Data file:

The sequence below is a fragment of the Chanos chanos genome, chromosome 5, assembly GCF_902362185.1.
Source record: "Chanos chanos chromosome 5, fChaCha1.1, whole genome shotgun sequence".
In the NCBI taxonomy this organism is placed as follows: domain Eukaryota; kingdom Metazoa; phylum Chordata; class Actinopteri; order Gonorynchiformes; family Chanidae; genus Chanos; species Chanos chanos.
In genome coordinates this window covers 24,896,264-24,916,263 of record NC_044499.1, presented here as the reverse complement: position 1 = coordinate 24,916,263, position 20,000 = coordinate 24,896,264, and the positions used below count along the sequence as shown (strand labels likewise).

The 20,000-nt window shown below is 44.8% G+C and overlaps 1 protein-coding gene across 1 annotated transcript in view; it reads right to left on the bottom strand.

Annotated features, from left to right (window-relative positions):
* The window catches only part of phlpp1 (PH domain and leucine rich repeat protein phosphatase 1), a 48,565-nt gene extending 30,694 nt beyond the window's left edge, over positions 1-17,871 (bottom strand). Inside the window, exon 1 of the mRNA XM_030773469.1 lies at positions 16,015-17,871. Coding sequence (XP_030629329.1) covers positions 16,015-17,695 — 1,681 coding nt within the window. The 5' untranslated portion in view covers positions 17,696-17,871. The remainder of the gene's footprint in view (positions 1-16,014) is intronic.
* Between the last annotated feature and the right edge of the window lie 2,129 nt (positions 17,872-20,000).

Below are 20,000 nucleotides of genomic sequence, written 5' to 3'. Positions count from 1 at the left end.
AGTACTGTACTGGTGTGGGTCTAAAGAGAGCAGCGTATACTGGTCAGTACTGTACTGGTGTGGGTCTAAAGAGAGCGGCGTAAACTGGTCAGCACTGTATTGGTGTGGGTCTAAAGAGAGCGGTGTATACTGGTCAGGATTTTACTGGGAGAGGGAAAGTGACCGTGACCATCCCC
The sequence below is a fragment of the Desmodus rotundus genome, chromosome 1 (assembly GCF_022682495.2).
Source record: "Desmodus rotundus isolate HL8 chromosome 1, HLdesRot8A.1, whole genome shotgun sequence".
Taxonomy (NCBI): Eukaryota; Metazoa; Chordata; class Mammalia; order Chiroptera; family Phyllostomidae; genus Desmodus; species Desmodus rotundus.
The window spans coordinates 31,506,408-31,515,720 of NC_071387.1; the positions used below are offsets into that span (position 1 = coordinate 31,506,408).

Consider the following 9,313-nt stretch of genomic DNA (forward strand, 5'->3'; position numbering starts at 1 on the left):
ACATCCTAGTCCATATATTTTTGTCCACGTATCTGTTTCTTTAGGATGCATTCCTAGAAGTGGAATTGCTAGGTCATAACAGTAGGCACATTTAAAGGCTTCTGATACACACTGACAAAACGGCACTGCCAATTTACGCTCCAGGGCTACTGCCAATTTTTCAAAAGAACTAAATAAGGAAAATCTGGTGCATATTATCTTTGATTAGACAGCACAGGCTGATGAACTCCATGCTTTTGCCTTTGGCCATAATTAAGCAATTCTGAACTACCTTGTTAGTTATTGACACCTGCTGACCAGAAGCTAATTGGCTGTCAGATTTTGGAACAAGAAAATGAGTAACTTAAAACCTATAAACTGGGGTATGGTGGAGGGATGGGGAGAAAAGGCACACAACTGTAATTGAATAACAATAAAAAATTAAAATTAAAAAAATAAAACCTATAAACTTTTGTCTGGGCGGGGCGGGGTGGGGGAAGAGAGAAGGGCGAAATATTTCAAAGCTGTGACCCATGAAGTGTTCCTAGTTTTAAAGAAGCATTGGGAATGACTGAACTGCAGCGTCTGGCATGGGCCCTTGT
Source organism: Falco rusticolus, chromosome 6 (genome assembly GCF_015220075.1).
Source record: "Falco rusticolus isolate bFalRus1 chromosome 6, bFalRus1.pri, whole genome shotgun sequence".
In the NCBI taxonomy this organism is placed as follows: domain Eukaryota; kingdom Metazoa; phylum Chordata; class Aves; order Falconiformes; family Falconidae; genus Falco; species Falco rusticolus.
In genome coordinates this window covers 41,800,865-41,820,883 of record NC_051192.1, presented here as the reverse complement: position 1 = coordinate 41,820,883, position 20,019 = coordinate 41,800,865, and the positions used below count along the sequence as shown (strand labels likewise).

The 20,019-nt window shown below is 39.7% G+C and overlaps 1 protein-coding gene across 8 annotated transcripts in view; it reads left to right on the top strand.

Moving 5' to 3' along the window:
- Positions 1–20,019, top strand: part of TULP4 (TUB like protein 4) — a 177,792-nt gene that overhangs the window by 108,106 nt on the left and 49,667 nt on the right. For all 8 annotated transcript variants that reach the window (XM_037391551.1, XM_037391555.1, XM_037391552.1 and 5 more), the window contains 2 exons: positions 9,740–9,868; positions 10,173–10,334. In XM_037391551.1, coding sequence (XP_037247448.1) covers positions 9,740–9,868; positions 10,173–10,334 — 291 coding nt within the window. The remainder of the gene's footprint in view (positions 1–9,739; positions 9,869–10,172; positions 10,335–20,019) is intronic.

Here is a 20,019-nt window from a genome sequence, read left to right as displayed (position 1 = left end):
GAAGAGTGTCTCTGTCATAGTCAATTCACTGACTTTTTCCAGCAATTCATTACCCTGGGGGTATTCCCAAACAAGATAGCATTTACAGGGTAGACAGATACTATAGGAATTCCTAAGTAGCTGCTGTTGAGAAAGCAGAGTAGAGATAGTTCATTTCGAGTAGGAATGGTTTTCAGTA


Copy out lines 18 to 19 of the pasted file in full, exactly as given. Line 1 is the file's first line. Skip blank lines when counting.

Source record: "Falco rusticolus isolate bFalRus1 chromosome 6, bFalRus1.pri, whole genome shotgun sequence".
In the NCBI taxonomy this organism is placed as follows: domain Eukaryota; kingdom Metazoa; phylum Chordata; class Aves; order Falconiformes; family Falconidae; genus Falco; species Falco rusticolus.